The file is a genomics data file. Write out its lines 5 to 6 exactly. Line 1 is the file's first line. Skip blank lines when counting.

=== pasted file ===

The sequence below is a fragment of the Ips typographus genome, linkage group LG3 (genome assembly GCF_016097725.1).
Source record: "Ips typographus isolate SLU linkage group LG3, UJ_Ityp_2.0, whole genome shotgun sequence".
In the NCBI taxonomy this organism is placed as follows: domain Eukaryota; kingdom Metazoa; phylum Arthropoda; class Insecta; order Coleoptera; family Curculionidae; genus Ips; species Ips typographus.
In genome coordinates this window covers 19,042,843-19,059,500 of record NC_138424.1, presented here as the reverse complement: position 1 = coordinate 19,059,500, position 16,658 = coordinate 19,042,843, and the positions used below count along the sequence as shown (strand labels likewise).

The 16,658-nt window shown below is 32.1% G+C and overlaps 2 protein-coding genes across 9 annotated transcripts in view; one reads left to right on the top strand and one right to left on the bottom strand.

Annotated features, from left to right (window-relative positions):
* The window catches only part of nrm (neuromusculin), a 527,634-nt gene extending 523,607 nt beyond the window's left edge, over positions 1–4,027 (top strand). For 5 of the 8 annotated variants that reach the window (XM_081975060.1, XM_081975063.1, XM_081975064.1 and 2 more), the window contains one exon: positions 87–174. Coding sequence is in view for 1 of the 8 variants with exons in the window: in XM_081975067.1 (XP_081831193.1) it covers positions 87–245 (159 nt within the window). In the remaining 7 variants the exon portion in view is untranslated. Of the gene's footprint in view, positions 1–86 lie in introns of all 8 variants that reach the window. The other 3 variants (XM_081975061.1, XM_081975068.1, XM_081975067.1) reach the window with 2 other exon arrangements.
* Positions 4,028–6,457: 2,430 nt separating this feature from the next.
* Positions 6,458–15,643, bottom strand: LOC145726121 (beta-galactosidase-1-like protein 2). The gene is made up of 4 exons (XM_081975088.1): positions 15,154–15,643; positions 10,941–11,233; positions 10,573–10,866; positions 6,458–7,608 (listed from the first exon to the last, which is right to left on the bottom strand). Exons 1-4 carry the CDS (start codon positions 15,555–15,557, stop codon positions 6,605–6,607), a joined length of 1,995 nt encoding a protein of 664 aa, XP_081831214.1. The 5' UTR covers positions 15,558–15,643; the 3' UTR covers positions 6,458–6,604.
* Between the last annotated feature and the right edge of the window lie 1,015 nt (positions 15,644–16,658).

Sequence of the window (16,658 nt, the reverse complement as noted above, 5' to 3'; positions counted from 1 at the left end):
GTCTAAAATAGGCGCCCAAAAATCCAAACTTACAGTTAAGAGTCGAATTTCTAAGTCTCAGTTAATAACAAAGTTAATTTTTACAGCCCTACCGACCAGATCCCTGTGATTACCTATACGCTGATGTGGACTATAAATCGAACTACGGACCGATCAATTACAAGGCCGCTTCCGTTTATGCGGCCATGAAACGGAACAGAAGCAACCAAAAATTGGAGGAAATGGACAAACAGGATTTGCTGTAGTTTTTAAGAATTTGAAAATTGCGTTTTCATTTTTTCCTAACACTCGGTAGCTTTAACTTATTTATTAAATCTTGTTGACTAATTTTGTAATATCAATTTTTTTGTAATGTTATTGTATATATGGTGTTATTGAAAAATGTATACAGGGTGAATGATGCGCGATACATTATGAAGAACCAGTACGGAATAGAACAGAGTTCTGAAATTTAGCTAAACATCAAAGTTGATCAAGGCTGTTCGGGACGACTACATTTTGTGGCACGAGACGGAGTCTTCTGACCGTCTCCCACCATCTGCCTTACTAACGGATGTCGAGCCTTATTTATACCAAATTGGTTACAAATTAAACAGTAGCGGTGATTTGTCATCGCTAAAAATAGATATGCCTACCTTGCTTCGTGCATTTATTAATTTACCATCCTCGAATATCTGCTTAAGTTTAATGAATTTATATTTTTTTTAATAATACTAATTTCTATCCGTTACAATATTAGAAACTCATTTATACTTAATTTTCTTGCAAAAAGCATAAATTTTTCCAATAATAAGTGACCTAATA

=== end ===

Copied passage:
The 16,658-nt window shown below is 32.1% G+C and overlaps 2 protein-coding genes across 9 annotated transcripts in view; one reads left to right on the top strand and one right to left on the bottom strand.

Annotated features, from left to right (window-relative positions):